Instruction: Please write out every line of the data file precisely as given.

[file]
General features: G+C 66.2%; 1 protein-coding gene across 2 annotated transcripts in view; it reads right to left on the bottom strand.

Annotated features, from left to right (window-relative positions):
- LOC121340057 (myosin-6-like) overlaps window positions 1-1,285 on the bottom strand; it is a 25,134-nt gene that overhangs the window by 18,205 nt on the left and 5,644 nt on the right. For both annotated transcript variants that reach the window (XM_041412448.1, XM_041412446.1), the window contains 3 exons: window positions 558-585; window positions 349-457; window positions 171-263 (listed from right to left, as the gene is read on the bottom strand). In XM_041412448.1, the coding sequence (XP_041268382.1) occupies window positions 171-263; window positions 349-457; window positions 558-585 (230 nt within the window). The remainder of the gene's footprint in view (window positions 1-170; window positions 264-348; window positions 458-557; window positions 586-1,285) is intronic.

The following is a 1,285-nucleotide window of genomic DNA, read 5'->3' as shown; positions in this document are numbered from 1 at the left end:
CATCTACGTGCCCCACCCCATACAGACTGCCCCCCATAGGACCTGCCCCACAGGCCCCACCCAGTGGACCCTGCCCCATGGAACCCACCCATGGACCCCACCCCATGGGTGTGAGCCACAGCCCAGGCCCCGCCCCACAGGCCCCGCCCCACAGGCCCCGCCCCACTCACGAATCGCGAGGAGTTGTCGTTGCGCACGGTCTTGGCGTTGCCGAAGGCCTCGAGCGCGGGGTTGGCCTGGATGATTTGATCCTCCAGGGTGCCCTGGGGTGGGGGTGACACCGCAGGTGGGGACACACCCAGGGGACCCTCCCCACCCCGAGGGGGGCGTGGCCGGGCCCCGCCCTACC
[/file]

General features: G+C 66.2%; 1 protein-coding gene across 2 annotated transcripts in view; it reads right to left on the bottom strand.

Annotated features, from left to right (window-relative positions):
- LOC121340057 (myosin-6-like) overlaps window positions 1-1,285 on the bottom strand; it is a 25,134-nt gene that overhangs the window by 18,205 nt on the left and 5,644 nt on the right. For both annotated transcript variants that reach the window (XM_041412448.1, XM_041412446.1), the window contains 3 exons: window positions 558-585; window positions 349-457; window positions 171-263 (listed from right to left, as the gene is read on the bottom strand). In XM_041412448.1, the coding sequence (XP_041268382.1) occupies window positions 171-263; window positions 349-457; window positions 558-585 (230 nt within the window). The remainder of the gene's footprint in view (window positions 1-170; window positions 264-348; window positions 458-557; window positions 586-1,285) is intronic.

The following is a 1,285-nucleotide window of genomic DNA, read 5'->3' as shown; positions in this document are numbered from 1 at the left end:
CATCTACGTGCCCCACCCCATACAGACTGCCCCCCATAGGACCTGCCCCACAGGCCCCACCCAGTGGACCCTGCCCCATGGAACCCACCCATGGACCCCACCCCATGGGTGTGAGCCACAGCCCAGGCCCCGCCCCACAGGCCCCGCCCCACAGGCCCCGCCCCACTCACGAATCGCGAGGAGTTGTCGTTGCGCACGGTCTTGGCGTTGCCGAAGGCCTCGAGCGCGGGGTTGGCCTGGATGATTTGATCCTCCAGGGTGCCCTGGGGTGGGGGTGACACCGCAGGTGGGGACACACCCAGGGGACCCTCCCCACCCCGAGGGGGGCGTGGCCGGGCCCCGCCCTACC